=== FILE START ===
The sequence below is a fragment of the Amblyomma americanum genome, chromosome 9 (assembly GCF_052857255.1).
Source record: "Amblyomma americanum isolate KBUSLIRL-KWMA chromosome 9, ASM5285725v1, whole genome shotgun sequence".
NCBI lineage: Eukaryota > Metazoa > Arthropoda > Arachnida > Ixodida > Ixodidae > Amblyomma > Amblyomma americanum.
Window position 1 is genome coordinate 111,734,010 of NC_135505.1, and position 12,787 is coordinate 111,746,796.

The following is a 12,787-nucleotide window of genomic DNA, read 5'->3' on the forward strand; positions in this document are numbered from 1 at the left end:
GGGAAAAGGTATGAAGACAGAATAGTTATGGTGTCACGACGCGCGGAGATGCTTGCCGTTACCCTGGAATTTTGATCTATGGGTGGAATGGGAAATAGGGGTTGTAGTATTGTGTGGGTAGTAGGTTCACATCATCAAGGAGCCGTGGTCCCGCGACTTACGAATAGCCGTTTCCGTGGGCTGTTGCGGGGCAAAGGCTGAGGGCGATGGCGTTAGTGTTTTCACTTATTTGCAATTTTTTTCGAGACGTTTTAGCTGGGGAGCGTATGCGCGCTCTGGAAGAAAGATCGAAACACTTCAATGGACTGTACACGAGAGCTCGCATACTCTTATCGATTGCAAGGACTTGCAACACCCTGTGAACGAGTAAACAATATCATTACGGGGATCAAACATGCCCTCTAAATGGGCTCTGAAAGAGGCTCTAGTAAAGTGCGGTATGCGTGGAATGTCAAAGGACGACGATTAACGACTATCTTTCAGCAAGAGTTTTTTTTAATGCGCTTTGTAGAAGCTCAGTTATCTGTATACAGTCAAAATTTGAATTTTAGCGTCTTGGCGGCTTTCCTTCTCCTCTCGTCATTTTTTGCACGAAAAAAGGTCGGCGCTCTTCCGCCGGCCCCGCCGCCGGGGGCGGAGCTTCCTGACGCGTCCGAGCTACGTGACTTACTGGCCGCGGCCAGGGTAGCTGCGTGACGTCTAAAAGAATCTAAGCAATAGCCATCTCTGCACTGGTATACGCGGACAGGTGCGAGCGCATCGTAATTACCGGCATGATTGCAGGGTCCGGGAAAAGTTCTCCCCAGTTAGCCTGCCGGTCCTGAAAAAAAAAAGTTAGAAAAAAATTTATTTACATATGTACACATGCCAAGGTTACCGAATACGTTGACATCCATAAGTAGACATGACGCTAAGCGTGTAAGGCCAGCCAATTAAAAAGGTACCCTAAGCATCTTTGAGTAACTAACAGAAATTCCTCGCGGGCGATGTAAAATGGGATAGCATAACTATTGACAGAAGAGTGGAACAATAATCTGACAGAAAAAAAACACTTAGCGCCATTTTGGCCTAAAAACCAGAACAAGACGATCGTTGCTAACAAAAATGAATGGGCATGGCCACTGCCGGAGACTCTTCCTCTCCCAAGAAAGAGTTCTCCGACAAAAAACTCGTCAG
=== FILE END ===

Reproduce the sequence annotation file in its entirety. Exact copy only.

The sequence below is a fragment of the Amblyomma americanum genome, chromosome 9 (assembly GCF_052857255.1).
Source record: "Amblyomma americanum isolate KBUSLIRL-KWMA chromosome 9, ASM5285725v1, whole genome shotgun sequence".
NCBI lineage: Eukaryota > Metazoa > Arthropoda > Arachnida > Ixodida > Ixodidae > Amblyomma > Amblyomma americanum.
Window position 1 is genome coordinate 111,734,010 of NC_135505.1, and position 12,787 is coordinate 111,746,796.

The following is a 12,787-nucleotide window of genomic DNA, read 5'->3' on the forward strand; positions in this document are numbered from 1 at the left end:
GGGAAAAGGTATGAAGACAGAATAGTTATGGTGTCACGACGCGCGGAGATGCTTGCCGTTACCCTGGAATTTTGATCTATGGGTGGAATGGGAAATAGGGGTTGTAGTATTGTGTGGGTAGTAGGTTCACATCATCAAGGAGCCGTGGTCCCGCGACTTACGAATAGCCGTTTCCGTGGGCTGTTGCGGGGCAAAGGCTGAGGGCGATGGCGTTAGTGTTTTCACTTATTTGCAATTTTTTTCGAGACGTTTTAGCTGGGGAGCGTATGCGCGCTCTGGAAGAAAGATCGAAACACTTCAATGGACTGTACACGAGAGCTCGCATACTCTTATCGATTGCAAGGACTTGCAACACCCTGTGAACGAGTAAACAATATCATTACGGGGATCAAACATGCCCTCTAAATGGGCTCTGAAAGAGGCTCTAGTAAAGTGCGGTATGCGTGGAATGTCAAAGGACGACGATTAACGACTATCTTTCAGCAAGAGTTTTTTTTAATGCGCTTTGTAGAAGCTCAGTTATCTGTATACAGTCAAAATTTGAATTTTAGCGTCTTGGCGGCTTTCCTTCTCCTCTCGTCATTTTTTGCACGAAAAAAGGTCGGCGCTCTTCCGCCGGCCCCGCCGCCGGGGGCGGAGCTTCCTGACGCGTCCGAGCTACGTGACTTACTGGCCGCGGCCAGGGTAGCTGCGTGACGTCTAAAAGAATCTAAGCAATAGCCATCTCTGCACTGGTATACGCGGACAGGTGCGAGCGCATCGTAATTACCGGCATGATTGCAGGGTCCGGGAAAAGTTCTCCCCAGTTAGCCTGCCGGTCCTGAAAAAAAAAAGTTAGAAAAAAATTTATTTACATATGTACACATGCCAAGGTTACCGAATACGTTGACATCCATAAGTAGACATGACGCTAAGCGTGTAAGGCCAGCCAATTAAAAAGGTACCCTAAGCATCTTTGAGTAACTAACAGAAATTCCTCGCGGGCGATGTAAAATGGGATAGCATAACTATTGACAGAAGAGTGGAACAATAATCTGACAGAAAAAAAACACTTAGCGCCATTTTGGCCTAAAAACCAGAACAAGACGATCGTTGCTAACAAAAATGAATGGGCATGGCCACTGCCGGAGACTCTTCCTCTCCCAAGAAAGAGTTCTCCGACAAAAAACTCGTCAG